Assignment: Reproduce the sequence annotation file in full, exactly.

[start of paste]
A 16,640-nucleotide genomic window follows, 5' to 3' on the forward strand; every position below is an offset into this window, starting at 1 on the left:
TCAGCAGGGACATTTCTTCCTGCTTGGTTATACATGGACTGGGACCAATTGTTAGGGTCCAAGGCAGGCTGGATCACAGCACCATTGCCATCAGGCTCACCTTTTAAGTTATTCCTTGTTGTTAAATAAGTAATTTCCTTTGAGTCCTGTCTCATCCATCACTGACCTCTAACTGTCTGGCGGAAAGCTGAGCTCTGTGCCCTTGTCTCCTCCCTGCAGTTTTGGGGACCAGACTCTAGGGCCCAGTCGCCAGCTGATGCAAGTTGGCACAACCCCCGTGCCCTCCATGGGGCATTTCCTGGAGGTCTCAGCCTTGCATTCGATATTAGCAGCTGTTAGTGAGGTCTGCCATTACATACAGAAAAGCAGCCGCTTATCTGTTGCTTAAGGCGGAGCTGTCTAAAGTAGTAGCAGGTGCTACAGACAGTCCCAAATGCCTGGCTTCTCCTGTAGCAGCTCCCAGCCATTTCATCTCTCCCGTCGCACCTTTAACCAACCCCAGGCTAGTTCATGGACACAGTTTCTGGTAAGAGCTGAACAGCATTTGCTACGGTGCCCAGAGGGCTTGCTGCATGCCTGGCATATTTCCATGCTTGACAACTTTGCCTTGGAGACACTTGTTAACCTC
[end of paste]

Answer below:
A 16,640-nucleotide genomic window follows, 5' to 3' on the forward strand; every position below is an offset into this window, starting at 1 on the left:
TCAGCAGGGACATTTCTTCCTGCTTGGTTATACATGGACTGGGACCAATTGTTAGGGTCCAAGGCAGGCTGGATCACAGCACCATTGCCATCAGGCTCACCTTTTAAGTTATTCCTTGTTGTTAAATAAGTAATTTCCTTTGAGTCCTGTCTCATCCATCACTGACCTCTAACTGTCTGGCGGAAAGCTGAGCTCTGTGCCCTTGTCTCCTCCCTGCAGTTTTGGGGACCAGACTCTAGGGCCCAGTCGCCAGCTGATGCAAGTTGGCACAACCCCCGTGCCCTCCATGGGGCATTTCCTGGAGGTCTCAGCCTTGCATTCGATATTAGCAGCTGTTAGTGAGGTCTGCCATTACATACAGAAAAGCAGCCGCTTATCTGTTGCTTAAGGCGGAGCTGTCTAAAGTAGTAGCAGGTGCTACAGACAGTCCCAAATGCCTGGCTTCTCCTGTAGCAGCTCCCAGCCATTTCATCTCTCCCGTCGCACCTTTAACCAACCCCAGGCTAGTTCATGGACACAGTTTCTGGTAAGAGCTGAACAGCATTTGCTACGGTGCCCAGAGGGCTTGCTGCATGCCTGGCATATTTCCATGCTTGACAACTTTGCCTTGGAGACACTTGTTAACCTC